Sustainable building company Kamp C has successfully 3D printed an entire two-story house for the first time in history. The Belgian company used Europe’s largest 3D printer, a COBOD BOD2, to get the job done. The 90-square-meter structure is made of concrete and was printed in one piece.
The company dropped a video of the 10-by-10-meter printer in action. The giant machine vertically prints layer by layer until the tall building is complete.
“What makes this house so unique is that we printed the house in one piece with a fixed 3D concrete printer,” project manager Emiel Ascione said according to designboom. “The homes that have already been printed worldwide have only one floor and are often in parts, factory printed and assembled on site. We have printed the entire building envelope as a whole on the site.”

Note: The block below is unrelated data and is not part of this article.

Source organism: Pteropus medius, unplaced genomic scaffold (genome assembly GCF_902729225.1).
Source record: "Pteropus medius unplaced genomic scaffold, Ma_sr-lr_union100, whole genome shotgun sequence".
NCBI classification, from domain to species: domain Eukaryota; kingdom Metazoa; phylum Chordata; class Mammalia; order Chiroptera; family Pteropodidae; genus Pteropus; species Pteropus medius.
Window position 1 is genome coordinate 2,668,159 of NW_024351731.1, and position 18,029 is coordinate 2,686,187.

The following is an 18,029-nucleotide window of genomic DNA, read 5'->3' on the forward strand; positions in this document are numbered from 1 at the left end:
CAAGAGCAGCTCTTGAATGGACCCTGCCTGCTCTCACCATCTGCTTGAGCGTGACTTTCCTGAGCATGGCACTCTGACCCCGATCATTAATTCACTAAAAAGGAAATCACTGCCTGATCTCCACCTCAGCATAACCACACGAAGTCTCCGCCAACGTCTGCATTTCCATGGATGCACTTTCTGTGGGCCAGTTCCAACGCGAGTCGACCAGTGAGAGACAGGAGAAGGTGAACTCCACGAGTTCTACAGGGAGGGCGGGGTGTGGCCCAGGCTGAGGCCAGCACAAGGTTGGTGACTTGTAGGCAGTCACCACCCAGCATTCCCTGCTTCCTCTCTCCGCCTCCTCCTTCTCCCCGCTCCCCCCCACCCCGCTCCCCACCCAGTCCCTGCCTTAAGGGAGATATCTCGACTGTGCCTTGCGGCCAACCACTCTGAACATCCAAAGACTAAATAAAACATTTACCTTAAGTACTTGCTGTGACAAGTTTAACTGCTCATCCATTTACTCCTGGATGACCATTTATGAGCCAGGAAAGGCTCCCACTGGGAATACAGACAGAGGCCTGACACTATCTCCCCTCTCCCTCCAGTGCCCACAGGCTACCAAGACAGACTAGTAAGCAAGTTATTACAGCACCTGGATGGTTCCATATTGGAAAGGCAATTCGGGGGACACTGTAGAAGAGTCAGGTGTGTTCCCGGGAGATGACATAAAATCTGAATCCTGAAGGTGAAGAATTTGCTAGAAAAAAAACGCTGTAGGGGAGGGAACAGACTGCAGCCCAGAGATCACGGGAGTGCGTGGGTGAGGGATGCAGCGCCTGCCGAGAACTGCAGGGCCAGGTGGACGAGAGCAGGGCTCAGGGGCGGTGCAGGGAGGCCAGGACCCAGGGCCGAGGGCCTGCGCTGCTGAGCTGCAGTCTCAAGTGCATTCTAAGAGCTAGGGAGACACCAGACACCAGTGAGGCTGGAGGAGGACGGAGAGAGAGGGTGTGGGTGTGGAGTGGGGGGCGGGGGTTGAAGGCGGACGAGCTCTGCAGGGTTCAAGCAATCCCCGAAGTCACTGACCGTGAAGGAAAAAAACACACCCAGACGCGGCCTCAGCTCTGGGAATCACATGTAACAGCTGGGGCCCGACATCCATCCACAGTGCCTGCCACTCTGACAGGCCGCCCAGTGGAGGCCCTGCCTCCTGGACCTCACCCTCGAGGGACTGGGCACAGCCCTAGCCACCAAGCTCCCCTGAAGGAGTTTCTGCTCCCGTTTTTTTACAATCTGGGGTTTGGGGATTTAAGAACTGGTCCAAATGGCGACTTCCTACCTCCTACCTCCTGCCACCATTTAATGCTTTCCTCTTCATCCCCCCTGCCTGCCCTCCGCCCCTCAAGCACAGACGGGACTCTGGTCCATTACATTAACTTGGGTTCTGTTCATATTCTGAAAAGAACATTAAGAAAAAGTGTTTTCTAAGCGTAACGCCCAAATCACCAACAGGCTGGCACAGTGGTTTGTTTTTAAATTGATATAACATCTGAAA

The house is three times stronger than a standard home made with quick building blocks. The concrete mix required very little wire-mesh as reinforcement like other projects do because it had fibers pre-blended into the material.
Not to mention, that because the labor was done by a continuous 3D printer, it saves about 60 percent on materials, time and money. The two-story home is just a test run right now. Eventually, Kamp C says, a similar house could be printed in just two days, although this prototype took a mere three weeks.
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